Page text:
London Zoo's elephants revel in home from home

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The Independent Online

No one who saw London Zoo's departed elephants in their new home yesterday could doubt the decision to move them was for the better.

Dilberta, Mya and Layang-Layang, the three Asian elephants that were among the star attractions at the Regent's Park site until last month, have been moved 35 miles north to Whipsnade, the zoo's sister wild animal park in the Chilterns.

Their departure ended a 170-year-old tradition of keeping elephants in central London. It also upset some of the zoo's supporters, who saw them as its most recognisable symbols and biggest attractions, and thought the decision to relocate them was merely political correctness.

But when the Regent's Park Three went on show at Whipsnade yesterday it was at once apparent that there was no comparison between the cramped quarters they had endured in London and their spacious new home. They now live in a series of sweeping green enclosures whose total area stretches to more than seven acres – about 10 times the size of the elephant house and paddock in London.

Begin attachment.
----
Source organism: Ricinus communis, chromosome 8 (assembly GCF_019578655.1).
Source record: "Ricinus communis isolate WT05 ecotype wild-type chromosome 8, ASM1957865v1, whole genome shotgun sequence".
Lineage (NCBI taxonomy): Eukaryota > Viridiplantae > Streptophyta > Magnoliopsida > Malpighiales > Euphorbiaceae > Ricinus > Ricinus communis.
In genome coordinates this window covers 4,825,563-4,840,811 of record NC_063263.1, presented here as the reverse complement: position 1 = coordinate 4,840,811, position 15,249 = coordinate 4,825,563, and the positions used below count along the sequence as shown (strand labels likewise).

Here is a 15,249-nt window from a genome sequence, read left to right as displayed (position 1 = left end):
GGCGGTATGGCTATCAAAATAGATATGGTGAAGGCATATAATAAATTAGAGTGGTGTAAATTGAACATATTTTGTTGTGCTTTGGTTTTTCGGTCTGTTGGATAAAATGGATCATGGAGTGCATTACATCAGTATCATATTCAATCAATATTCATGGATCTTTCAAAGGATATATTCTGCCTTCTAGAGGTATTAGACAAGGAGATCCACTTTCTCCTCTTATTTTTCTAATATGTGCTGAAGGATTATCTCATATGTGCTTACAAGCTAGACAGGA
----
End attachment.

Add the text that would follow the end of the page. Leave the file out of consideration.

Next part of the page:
The Zoological Society of London, the owner of both zoos, has insisted all along that the move has been made to build a breeding herd of Asian elephants, which are now far more endangered than African elephants and could be extinct in the wild within 30 years.

And indeed Dilberta, Mya and Layang-Layang, all females, have joined a group of three more females – Kaylee, and Lucha and Anna who are both pregnant by Emmett, the young Whipsnade bull.

The elephant pavilion that the three have left behind – though designed by the acclaimed modernist architect Sir Hugh Casson – was felt by many people to be simply too small to house very big animals appropriately.

Because the 1965 building was listed, as are many of the zoo's structures, it could not easily be expanded.

The Zoological Society has spent about £4m on Whipsnade's new elephant facilities, which include a pool, mud wallows, dust baths, shades for summer, rubbing posts and high-level feeders.